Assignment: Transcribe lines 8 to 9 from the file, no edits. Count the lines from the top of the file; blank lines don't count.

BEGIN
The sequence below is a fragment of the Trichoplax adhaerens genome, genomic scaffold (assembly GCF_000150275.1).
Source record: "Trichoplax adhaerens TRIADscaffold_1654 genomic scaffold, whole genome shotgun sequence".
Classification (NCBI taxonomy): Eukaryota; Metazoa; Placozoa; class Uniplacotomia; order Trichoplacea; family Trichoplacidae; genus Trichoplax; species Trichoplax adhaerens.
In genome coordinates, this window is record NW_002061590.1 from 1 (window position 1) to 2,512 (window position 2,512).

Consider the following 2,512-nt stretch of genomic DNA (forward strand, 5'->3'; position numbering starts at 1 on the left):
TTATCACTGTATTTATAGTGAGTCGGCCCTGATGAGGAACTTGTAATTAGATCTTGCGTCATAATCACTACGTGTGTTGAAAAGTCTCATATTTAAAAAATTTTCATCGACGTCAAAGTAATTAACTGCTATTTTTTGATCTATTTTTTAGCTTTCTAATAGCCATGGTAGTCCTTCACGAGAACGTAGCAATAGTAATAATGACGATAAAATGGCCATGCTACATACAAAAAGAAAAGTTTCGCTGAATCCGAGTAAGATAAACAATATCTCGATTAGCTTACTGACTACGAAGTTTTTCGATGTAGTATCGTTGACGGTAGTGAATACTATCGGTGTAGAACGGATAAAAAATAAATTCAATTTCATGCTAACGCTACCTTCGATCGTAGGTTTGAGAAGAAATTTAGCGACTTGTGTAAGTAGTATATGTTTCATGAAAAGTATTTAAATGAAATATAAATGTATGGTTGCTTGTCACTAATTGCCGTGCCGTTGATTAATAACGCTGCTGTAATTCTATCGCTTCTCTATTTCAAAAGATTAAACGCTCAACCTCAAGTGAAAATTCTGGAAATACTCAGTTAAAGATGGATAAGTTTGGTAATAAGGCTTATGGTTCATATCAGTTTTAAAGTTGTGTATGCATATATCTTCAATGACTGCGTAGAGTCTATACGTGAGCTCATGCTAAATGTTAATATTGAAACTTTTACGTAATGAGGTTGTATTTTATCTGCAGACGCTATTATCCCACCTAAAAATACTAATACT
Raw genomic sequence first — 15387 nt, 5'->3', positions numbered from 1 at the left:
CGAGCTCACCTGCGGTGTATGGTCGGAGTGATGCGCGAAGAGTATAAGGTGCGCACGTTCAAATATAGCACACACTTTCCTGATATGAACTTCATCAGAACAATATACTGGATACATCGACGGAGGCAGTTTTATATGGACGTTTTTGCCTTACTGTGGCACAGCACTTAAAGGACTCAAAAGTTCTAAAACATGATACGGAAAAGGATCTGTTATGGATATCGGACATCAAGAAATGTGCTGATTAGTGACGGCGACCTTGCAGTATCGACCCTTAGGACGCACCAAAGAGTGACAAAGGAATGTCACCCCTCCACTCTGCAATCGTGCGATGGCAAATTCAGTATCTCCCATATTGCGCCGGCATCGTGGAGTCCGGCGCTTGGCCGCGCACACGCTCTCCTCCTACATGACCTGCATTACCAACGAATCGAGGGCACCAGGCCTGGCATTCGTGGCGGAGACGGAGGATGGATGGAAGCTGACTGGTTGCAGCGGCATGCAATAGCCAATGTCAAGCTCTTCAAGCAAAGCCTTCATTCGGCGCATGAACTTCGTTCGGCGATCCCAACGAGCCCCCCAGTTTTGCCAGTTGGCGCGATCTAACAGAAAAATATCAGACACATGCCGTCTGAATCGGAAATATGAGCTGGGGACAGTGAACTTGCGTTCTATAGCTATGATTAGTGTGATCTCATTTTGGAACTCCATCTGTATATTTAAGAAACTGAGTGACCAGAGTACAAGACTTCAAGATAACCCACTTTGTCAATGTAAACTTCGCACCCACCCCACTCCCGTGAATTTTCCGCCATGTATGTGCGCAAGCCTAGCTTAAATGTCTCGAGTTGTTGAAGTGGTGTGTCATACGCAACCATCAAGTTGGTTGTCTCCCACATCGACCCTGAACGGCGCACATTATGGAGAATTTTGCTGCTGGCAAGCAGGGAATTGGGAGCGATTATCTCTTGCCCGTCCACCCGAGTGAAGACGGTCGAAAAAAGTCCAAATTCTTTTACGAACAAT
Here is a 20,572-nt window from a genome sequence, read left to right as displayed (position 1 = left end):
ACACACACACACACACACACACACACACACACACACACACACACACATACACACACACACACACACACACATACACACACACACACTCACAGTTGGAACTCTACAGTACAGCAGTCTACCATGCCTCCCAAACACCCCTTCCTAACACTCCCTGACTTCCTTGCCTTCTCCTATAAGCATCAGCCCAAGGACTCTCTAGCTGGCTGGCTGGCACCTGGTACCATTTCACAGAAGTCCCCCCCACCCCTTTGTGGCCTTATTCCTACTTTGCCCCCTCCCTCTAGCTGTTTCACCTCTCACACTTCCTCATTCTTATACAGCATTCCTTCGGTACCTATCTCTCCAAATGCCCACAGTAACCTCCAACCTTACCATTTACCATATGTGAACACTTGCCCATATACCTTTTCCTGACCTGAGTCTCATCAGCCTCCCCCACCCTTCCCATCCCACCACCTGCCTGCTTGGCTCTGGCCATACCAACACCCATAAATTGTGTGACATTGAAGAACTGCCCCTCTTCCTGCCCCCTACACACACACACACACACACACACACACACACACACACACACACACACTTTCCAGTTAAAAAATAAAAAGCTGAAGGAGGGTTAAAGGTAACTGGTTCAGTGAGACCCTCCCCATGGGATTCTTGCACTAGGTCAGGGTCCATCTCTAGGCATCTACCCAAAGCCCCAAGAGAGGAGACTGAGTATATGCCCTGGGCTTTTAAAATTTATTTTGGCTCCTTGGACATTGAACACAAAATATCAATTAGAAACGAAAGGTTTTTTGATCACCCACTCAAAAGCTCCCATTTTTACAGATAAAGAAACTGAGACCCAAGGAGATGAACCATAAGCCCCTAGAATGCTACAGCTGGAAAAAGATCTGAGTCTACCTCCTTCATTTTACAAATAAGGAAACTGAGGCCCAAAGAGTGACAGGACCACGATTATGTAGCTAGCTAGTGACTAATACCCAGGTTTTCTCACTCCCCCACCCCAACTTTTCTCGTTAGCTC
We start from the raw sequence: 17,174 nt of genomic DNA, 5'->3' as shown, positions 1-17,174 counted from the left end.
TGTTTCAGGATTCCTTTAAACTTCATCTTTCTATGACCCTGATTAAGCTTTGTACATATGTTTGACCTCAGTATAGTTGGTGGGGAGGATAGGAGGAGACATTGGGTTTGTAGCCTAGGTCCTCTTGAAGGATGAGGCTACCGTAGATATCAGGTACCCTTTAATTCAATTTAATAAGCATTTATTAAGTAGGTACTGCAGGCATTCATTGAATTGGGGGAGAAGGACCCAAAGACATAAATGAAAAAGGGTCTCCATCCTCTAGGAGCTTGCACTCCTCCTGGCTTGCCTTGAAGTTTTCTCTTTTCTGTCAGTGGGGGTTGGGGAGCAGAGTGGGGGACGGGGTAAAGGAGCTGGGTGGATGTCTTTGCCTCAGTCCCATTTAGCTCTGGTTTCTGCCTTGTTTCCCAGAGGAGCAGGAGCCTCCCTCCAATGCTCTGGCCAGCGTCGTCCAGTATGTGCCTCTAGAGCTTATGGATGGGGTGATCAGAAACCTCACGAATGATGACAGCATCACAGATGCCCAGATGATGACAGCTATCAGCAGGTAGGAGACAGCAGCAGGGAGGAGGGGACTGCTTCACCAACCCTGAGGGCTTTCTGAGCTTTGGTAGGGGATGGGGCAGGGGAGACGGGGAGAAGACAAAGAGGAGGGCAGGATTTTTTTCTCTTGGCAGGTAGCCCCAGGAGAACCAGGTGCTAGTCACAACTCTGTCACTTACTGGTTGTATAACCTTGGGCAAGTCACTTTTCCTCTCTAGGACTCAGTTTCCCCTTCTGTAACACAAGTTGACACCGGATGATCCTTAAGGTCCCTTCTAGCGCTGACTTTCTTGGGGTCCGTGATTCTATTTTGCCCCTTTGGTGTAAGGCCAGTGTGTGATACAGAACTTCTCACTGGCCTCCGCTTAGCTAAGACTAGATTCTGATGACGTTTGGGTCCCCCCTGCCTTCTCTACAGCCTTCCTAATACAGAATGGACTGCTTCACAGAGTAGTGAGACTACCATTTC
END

CGAGCTCACCTGCGGTGTATGGTCGGAGTGATGCGCGAAGAGTATAAGGTGCGCACGTTCAAATATAGCACACACTTTCCTGATATGAACTTCATCAGAACAATATACTGGATACATCGACGGAGGCAGTTTTATATGGACGTTTTTGCCTTACTGTGGCACAGCACTTAAAGGACTCAAAAGTTCTAAAACATGATACGGAAAAGGATCTGTTATGGATATCGGACATCAAGAAATGTGCTGATTAGTGACGGCGACCTTGCAGTATCGACCCTTAGGACGCACCAAAGAGTGACAAAGGAATGTCACCCCTCCACTCTGCAATCGTGCGATGGCAAATTCAGTATCTCCCATATTGCGCCGGCATCGTGGAGTCCGGCGCTTGGCCGCGCACACGCTCTCCTCCTACATGACCTGCATTACCAACGAATCGAGGGCACCAGGCCTGGCATTCGTGGCGGAGACGGAGGATGGATGGAAGCTGACTGGTTGCAGCGGCATGCAATAGCCAATGTCAAGCTCTTCAAGCAAAGCCTTCATTCGGCGCATGAACTTCGTTCGGCGATCCCAACGAGCCCCCCAGTTTTGCCAGTTGGCGCGATCTAACAGAAAAATATCAGACACATGCCGTCTGAATCGGAAATATGAGCTGGGGACAGTGAACTTGCGTTCTATAGCTATGATTAGTGTGATCTCATTTTGGAACTCCATCTGTATATTTAAGAAACTGAGTGACCAGAGTACAAGACTTCAAGATAACCCACTTTGTCAATGTAAACTTCGCACCCACCCCACTCCCGTGAATTTTCCGCCATGTATGTGCGCAAGCCTAGCTTAAATGTCTCGAGTTGTTGAAGTGGTGTGTCATACGCAACCATCAAGTTGGTTGTCTCCCACATCGACCCTGAACGGCGCACATTATGGAGAATTTTGCTGCTGGCAAGCAGGGAATTGGGAGCGATTATCTCTTGCCCGTCCACCCGAGTGAAGACGGTCGAAAAAAGTCCAAATTCTTTTACGAACAAT
Here is a 20,572-nt window from a genome sequence, read left to right as displayed (position 1 = left end):